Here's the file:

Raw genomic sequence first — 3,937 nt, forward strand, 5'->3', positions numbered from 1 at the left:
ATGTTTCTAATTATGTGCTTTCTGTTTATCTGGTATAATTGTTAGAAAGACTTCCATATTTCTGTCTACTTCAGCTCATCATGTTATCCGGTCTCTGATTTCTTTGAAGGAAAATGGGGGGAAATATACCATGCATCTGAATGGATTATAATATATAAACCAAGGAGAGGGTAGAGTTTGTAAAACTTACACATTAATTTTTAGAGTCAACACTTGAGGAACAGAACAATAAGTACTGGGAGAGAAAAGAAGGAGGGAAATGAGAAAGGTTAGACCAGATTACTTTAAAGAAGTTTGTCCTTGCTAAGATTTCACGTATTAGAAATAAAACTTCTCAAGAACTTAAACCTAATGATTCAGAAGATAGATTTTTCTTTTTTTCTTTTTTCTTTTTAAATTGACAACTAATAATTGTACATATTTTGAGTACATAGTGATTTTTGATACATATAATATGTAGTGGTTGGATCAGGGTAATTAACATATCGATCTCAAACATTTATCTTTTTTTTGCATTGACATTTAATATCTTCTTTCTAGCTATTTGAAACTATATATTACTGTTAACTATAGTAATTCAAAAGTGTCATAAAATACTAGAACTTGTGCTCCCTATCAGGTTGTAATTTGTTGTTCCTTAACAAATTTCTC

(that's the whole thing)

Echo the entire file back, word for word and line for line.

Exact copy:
Raw genomic sequence first — 3,937 nt, forward strand, 5'->3', positions numbered from 1 at the left:
ATGTTTCTAATTATGTGCTTTCTGTTTATCTGGTATAATTGTTAGAAAGACTTCCATATTTCTGTCTACTTCAGCTCATCATGTTATCCGGTCTCTGATTTCTTTGAAGGAAAATGGGGGGAAATATACCATGCATCTGAATGGATTATAATATATAAACCAAGGAGAGGGTAGAGTTTGTAAAACTTACACATTAATTTTTAGAGTCAACACTTGAGGAACAGAACAATAAGTACTGGGAGAGAAAAGAAGGAGGGAAATGAGAAAGGTTAGACCAGATTACTTTAAAGAAGTTTGTCCTTGCTAAGATTTCACGTATTAGAAATAAAACTTCTCAAGAACTTAAACCTAATGATTCAGAAGATAGATTTTTCTTTTTTTCTTTTTTCTTTTTAAATTGACAACTAATAATTGTACATATTTTGAGTACATAGTGATTTTTGATACATATAATATGTAGTGGTTGGATCAGGGTAATTAACATATCGATCTCAAACATTTATCTTTTTTTTGCATTGACATTTAATATCTTCTTTCTAGCTATTTGAAACTATATATTACTGTTAACTATAGTAATTCAAAAGTGTCATAAAATACTAGAACTTGTGCTCCCTATCAGGTTGTAATTTGTTGTTCCTTAACAAATTTCTC